What is ‘historical ethnography’? The amphigoric denomination of a discipline largely practiced in the Soviet period. It was then called by the Russian word kraevedenie (in Tajik: kishvarshinosi that can be approximately translated as “local lore”), and consisted at the same time of the collection of oral traditions, historical geography, of local and regional history, and of ethnography as it used to be practiced in the USSR. (One of the ethnographers’ main preoccupation then consisted of the identification of native populations for retracing their respective ‘ethno-geneses’.) During the past fifteen years, ‘local lore’ has been submitted to deep transformations, in particular of its institutional framework and public command, that have exerted a direct impact on its very content. At the same time, one can observe striking continuities with some conceptual lines of the Soviet period. The present work on the rural district of Asht, in the region of Soghd in Northern Tajikistan, offers an interesting illustration of this double phenomenon.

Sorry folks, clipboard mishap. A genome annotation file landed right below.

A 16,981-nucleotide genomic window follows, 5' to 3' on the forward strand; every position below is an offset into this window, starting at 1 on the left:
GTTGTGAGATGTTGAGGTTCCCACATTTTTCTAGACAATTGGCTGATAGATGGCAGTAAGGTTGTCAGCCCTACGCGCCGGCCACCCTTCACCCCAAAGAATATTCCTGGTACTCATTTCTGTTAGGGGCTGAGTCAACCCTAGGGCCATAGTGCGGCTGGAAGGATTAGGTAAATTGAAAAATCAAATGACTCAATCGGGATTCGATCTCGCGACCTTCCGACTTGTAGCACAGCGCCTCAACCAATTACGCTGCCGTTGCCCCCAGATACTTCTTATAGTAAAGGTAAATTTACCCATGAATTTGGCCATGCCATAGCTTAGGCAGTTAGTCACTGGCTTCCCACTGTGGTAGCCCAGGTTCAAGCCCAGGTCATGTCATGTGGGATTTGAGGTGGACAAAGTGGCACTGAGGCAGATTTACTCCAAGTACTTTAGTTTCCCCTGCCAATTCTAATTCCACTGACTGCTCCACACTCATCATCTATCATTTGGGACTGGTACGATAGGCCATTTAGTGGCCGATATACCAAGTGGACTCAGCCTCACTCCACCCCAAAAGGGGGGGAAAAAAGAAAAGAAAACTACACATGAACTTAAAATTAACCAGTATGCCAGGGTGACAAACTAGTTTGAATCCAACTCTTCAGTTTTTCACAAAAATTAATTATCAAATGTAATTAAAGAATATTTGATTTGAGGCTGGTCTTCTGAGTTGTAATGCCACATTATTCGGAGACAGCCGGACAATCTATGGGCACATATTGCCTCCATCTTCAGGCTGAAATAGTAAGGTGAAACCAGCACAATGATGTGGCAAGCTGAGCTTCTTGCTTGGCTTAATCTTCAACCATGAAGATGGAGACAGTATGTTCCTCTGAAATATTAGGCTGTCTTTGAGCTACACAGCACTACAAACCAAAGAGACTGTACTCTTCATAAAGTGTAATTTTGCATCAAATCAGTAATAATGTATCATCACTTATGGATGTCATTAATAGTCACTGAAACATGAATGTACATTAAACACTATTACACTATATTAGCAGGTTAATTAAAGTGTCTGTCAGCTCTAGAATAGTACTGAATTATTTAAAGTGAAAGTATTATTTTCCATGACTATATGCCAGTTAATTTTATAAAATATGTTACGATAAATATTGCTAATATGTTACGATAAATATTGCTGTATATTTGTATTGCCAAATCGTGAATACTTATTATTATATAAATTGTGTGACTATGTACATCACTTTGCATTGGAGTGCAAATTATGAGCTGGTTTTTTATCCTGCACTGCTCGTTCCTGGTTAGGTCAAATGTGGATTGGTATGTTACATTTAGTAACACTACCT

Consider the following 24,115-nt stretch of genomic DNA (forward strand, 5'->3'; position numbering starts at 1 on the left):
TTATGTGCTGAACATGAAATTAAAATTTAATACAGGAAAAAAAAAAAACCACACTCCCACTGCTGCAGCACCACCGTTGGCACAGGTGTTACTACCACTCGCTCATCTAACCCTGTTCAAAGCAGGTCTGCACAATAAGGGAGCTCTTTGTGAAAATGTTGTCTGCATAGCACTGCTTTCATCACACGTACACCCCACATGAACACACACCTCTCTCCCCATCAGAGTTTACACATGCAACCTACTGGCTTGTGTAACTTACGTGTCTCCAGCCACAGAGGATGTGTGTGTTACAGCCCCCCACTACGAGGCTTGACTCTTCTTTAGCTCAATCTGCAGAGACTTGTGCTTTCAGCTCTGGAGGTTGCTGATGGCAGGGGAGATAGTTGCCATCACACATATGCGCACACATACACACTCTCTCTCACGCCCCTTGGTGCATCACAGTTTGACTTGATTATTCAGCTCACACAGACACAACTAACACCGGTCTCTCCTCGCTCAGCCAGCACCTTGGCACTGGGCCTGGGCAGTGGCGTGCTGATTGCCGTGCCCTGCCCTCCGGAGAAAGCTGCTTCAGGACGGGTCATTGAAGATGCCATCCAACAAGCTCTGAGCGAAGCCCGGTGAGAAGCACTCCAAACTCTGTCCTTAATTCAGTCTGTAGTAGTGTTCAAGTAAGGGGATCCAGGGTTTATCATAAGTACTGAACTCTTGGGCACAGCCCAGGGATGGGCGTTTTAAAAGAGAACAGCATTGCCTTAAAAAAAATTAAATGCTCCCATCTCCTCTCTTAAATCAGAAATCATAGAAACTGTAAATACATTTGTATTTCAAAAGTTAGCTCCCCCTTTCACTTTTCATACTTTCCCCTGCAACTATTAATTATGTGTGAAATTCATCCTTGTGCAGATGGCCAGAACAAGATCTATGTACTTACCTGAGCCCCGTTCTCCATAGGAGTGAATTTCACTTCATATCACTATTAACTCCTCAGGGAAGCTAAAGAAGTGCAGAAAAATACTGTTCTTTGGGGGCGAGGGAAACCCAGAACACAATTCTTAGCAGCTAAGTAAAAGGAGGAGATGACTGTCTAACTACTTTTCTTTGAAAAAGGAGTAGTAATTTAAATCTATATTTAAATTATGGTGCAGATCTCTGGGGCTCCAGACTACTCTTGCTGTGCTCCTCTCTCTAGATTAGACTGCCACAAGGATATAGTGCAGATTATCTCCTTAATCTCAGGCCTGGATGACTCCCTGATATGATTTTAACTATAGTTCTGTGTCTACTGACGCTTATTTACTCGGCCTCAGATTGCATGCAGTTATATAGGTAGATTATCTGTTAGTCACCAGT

Written in one go, the text is deprived of any inner division, even more of a table of content. It begins with a narrative of the district’s history from its origins to the early Soviet period, based on recent academic publications duly signalled in footnotes. In conformity with local history as it is practiced in Tajikistan since the end of the Soviet period, the study goes on with an evocation of the district’s nineteenth-century learned milieus and madrasas, through literary repertories (tadhakir) and some diwans of local poets published during the past forty years. (See notably, by Mulla Ma‘dan Punghazi, the leader of a local community who was particularly revered for his successful intermediations towards the Khan of Kokand ‘Umar Khan: Ash‘ori muntakhab, ed. D. Ahmadov, Dushanbe: Irfon, 1966; Faizi osor, Dushanbe: Donish, 1993.) This part is followed by paragraphs on the historical geography of Asht, of its neighbourhoods and numerous rural satellites, based on local legends and the data of modern history and archaeology; on the economy of these varied places in the nineteenth and early twentieth centuries; on the presence of literary circles, Islamic sanctuaries, traditional educational institutions that continued to function during he Soviet period. The book interestingly ends with short biographical notices on local notables of the Soviet period: a way of assessing the continuity of a local community consciousness through the upheavals of contemporary history.